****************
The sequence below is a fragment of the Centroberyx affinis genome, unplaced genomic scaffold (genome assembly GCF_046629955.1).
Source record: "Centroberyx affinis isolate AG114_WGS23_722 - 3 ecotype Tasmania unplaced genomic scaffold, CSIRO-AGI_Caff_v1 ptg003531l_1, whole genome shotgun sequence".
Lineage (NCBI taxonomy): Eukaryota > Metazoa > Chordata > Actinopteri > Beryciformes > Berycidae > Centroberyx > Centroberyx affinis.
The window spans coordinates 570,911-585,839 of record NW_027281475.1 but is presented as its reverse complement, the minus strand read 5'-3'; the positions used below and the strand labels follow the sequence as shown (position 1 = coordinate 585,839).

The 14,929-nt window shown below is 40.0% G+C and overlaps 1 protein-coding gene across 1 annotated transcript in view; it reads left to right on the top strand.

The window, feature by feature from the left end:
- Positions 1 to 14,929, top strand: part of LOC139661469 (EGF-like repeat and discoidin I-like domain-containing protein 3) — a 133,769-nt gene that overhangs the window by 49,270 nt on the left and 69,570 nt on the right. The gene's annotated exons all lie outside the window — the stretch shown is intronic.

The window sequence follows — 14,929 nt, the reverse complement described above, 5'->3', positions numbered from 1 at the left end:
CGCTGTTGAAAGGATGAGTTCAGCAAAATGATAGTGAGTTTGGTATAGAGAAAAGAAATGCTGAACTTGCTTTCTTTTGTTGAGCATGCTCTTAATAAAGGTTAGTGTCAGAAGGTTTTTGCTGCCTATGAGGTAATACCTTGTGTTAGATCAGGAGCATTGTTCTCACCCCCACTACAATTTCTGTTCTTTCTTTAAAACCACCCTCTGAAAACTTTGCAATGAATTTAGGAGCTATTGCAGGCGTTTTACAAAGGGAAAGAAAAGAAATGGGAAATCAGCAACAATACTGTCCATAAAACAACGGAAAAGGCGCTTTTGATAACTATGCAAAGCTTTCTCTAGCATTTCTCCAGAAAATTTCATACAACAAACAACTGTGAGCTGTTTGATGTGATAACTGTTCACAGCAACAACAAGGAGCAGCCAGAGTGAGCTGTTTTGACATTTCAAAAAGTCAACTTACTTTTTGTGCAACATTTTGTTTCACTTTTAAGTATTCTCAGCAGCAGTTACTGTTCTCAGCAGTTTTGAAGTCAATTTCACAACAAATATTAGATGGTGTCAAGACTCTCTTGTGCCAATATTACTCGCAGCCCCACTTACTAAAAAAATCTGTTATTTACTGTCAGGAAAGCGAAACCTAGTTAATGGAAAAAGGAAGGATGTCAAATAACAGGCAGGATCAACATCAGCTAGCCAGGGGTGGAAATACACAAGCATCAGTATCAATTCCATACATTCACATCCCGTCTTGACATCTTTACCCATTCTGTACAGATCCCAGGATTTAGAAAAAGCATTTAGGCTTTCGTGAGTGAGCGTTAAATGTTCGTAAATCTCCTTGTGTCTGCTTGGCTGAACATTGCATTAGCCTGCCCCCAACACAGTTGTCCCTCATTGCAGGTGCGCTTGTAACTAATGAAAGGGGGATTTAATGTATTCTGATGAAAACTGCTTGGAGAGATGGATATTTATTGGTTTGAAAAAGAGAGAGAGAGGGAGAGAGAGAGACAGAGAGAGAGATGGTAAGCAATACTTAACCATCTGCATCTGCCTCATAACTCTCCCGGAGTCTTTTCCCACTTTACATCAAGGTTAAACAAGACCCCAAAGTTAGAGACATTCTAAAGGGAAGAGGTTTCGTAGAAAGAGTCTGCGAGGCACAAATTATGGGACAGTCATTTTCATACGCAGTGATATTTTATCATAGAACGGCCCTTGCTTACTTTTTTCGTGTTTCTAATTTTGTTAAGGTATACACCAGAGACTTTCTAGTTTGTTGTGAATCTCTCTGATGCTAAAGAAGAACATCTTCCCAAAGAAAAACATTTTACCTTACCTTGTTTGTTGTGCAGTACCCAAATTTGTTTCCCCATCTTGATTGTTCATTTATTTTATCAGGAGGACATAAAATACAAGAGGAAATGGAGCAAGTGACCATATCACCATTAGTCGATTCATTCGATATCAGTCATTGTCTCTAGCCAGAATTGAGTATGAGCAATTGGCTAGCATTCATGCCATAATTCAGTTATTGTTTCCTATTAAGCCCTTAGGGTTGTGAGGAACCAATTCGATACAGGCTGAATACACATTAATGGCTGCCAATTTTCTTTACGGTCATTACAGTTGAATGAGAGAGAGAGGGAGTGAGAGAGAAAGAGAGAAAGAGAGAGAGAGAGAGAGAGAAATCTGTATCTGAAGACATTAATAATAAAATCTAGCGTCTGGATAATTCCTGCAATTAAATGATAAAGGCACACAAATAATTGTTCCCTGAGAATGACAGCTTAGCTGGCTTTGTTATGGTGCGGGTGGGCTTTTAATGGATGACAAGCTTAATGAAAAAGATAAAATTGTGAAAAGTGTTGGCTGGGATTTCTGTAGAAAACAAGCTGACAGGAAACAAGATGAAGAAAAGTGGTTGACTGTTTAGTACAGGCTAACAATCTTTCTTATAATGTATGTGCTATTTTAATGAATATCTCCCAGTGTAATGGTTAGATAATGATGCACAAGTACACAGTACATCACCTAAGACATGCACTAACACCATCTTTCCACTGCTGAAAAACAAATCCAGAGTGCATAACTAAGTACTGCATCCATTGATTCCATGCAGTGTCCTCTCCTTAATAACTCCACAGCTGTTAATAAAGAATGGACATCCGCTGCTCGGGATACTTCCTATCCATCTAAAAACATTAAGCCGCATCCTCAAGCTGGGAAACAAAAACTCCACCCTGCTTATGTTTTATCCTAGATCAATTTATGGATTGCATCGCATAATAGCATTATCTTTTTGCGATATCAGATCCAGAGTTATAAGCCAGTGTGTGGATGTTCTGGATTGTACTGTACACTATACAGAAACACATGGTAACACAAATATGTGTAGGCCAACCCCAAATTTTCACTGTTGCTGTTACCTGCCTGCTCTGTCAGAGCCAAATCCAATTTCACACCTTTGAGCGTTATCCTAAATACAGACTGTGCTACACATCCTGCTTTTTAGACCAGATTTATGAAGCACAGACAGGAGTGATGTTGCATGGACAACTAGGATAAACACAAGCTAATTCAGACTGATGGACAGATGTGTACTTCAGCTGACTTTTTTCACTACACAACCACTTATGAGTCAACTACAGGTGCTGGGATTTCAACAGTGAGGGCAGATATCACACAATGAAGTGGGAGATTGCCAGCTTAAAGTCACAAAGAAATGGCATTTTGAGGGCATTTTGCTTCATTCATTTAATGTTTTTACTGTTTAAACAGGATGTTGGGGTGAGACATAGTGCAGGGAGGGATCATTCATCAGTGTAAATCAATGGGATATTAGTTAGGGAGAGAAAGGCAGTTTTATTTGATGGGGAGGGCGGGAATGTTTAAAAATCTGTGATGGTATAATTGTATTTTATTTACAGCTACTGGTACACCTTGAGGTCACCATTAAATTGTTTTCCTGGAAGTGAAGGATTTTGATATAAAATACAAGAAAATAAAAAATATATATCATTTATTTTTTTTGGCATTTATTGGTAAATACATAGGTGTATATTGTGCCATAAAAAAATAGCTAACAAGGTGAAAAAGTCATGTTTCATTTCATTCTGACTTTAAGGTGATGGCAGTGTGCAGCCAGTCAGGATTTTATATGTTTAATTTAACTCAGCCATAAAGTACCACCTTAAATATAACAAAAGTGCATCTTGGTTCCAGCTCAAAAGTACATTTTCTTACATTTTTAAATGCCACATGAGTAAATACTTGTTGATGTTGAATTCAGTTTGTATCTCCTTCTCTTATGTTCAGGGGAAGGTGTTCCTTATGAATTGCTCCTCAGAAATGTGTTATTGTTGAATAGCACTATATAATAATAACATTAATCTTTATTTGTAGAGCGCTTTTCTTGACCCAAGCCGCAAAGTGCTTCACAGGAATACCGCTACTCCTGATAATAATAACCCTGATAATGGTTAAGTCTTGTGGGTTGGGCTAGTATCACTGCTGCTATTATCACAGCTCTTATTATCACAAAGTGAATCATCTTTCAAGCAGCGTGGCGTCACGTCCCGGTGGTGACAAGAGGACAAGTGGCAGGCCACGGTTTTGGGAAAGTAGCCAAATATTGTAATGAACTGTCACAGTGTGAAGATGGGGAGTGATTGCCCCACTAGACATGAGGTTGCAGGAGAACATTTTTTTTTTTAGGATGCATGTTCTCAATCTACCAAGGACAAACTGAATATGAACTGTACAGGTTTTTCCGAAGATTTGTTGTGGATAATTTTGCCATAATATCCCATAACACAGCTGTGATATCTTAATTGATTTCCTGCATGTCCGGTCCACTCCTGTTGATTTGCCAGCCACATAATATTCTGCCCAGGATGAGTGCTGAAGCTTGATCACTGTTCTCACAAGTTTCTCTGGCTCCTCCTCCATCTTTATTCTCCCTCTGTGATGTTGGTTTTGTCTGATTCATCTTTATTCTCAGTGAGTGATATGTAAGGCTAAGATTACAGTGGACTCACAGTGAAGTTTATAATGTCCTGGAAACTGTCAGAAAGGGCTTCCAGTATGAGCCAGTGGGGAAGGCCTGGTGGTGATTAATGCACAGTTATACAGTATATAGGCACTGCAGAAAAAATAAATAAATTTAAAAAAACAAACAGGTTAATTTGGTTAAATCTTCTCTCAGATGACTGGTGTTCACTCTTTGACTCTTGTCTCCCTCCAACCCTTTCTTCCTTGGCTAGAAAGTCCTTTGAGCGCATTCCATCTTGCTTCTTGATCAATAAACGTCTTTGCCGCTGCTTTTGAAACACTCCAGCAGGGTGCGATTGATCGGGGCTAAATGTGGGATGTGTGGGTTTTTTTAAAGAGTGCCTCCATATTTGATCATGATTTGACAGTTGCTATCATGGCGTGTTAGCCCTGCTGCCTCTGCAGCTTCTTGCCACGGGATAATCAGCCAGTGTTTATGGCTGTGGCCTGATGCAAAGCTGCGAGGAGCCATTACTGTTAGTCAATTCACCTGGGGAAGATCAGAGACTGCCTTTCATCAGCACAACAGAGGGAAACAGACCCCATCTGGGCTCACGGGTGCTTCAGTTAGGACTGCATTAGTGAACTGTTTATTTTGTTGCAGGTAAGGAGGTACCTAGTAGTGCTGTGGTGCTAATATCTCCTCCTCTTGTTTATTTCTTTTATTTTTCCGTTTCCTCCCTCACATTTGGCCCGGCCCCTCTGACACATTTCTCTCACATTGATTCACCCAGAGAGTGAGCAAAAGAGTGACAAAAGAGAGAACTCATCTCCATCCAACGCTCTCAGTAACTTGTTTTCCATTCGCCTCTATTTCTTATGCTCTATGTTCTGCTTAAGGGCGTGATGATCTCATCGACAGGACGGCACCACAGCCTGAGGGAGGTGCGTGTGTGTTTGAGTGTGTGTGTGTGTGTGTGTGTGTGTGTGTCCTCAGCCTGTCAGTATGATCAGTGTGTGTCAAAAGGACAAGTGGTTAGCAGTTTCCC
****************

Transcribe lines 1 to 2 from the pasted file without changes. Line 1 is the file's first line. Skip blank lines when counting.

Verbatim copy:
The sequence below is a fragment of the Centroberyx affinis genome, unplaced genomic scaffold (genome assembly GCF_046629955.1).
Source record: "Centroberyx affinis isolate AG114_WGS23_722 - 3 ecotype Tasmania unplaced genomic scaffold, CSIRO-AGI_Caff_v1 ptg003531l_1, whole genome shotgun sequence".